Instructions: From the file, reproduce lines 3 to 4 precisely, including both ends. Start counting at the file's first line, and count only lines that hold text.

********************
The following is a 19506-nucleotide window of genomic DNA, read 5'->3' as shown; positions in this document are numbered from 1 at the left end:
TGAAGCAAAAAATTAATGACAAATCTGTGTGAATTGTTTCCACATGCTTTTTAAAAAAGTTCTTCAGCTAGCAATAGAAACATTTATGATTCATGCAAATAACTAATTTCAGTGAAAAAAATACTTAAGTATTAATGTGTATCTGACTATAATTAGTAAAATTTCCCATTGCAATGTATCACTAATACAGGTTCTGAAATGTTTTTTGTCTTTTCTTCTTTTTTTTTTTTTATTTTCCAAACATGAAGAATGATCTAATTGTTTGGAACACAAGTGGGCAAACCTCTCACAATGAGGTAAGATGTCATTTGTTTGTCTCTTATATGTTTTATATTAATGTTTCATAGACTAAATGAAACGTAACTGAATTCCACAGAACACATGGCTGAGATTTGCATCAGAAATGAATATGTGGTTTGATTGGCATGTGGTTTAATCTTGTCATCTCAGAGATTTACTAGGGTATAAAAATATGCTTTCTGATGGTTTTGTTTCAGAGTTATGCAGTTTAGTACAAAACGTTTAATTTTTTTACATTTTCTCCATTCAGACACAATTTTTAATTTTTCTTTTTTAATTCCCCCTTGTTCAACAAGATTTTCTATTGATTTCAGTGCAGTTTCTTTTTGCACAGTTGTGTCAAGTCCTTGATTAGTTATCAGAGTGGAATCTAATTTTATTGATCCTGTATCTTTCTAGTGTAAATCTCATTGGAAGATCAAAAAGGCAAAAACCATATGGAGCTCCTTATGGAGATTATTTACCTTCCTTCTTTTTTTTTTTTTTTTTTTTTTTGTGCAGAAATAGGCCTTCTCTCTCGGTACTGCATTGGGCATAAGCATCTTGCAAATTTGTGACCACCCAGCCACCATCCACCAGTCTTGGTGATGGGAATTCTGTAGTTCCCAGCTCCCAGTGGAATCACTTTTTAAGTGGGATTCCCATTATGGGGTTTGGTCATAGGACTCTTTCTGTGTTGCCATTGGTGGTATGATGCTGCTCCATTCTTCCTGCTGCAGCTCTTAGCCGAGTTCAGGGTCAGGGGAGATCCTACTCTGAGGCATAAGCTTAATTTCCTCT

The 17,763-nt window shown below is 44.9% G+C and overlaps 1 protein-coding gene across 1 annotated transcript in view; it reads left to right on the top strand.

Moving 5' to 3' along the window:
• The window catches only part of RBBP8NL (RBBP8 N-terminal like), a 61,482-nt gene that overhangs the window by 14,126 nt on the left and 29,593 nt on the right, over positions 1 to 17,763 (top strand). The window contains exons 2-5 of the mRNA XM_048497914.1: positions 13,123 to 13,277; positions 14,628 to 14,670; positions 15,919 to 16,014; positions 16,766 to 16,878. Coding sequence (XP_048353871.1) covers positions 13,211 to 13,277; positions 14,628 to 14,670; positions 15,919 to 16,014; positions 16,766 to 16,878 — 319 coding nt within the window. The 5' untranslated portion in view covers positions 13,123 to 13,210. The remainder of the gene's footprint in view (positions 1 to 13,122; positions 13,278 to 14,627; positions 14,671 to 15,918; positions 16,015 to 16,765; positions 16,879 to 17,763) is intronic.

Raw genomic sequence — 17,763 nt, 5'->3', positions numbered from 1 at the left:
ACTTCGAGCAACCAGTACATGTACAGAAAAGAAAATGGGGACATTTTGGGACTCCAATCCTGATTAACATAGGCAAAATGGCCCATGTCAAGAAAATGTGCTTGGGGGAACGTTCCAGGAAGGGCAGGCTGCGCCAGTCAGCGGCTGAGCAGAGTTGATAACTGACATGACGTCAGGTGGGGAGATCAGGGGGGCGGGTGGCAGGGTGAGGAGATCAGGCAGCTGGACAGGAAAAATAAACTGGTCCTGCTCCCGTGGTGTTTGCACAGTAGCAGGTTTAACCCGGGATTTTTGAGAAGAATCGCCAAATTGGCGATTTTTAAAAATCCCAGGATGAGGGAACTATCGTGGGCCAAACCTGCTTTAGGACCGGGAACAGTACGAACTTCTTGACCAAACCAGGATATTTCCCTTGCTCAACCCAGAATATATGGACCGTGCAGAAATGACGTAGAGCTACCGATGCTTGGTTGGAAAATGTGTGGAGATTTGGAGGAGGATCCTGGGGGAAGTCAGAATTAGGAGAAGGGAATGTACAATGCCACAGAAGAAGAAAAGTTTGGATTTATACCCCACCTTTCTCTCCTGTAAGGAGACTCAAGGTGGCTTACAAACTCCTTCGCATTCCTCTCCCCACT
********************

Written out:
The 17,763-nt window shown below is 44.9% G+C and overlaps 1 protein-coding gene across 1 annotated transcript in view; it reads left to right on the top strand.

Moving 5' to 3' along the window: